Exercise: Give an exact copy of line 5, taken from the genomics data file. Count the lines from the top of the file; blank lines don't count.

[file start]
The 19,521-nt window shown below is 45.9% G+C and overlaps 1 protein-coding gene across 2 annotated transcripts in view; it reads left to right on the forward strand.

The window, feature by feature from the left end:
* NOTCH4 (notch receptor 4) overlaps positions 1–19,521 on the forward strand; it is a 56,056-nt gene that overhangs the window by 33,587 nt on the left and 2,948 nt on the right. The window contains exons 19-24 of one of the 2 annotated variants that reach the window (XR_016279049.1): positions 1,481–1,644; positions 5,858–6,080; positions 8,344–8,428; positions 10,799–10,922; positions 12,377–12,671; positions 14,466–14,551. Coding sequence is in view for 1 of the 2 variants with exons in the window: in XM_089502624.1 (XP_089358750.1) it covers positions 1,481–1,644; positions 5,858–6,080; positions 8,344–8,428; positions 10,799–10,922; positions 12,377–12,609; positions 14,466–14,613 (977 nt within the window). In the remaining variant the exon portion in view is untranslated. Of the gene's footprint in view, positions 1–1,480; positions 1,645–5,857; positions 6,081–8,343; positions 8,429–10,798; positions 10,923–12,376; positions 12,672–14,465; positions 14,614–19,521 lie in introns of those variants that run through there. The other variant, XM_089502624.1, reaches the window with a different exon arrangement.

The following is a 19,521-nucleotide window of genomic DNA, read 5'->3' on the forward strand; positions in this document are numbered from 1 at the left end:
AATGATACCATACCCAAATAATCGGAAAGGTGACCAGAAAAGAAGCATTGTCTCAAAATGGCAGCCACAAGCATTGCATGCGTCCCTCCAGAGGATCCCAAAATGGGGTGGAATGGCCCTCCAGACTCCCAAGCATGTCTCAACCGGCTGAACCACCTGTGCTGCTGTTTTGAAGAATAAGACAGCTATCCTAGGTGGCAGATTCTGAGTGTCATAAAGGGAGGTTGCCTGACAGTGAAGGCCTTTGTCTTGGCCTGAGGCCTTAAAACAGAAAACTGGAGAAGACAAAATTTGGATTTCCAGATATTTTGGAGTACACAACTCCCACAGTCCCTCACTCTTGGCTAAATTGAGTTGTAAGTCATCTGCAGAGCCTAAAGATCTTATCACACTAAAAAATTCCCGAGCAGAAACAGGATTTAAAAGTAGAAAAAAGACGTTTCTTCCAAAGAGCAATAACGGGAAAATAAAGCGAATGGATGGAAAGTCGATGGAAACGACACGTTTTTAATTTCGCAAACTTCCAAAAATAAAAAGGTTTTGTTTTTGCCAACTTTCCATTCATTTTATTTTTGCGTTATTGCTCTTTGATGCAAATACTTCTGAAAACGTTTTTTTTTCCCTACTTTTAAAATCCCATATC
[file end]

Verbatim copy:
AATGATACCATACCCAAATAATCGGAAAGGTGACCAGAAAAGAAGCATTGTCTCAAAATGGCAGCCACAAGCATTGCATGCGTCCCTCCAGAGGATCCCAAAATGGGGTGGAATGGCCCTCCAGACTCCCAAGCATGTCTCAACCGGCTGAACCACCTGTGCTGCTGTTTTGAAGAATAAGACAGCTATCCTAGGTGGCAGATTCTGAGTGTCATAAAGGGAGGTTGCCTGACAGTGAAGGCCTTTGTCTTGGCCTGAGGCCTTAAAACAGAAAACTGGAGAAGACAAAATTTGGATTTCCAGATATTTTGGAGTACACAACTCCCACAGTCCCTCACTCTTGGCTAAATTGAGTTGTAAGTCATCTGCAGAGCCTAAAGATCTTATCACACTAAAAAATTCCCGAGCAGAAACAGGATTTAAAAGTAGAAAAAAGACGTTTCTTCCAAAGAGCAATAACGGGAAAATAAAGCGAATGGATGGAAAGTCGATGGAAACGACACGTTTTTAATTTCGCAAACTTCCAAAAATAAAAAGGTTTTGTTTTTGCCAACTTTCCATTCATTTTATTTTTGCGTTATTGCTCTTTGATGCAAATACTTCTGAAAACGTTTTTTTTTCCCTACTTTTAAAATCCCATATC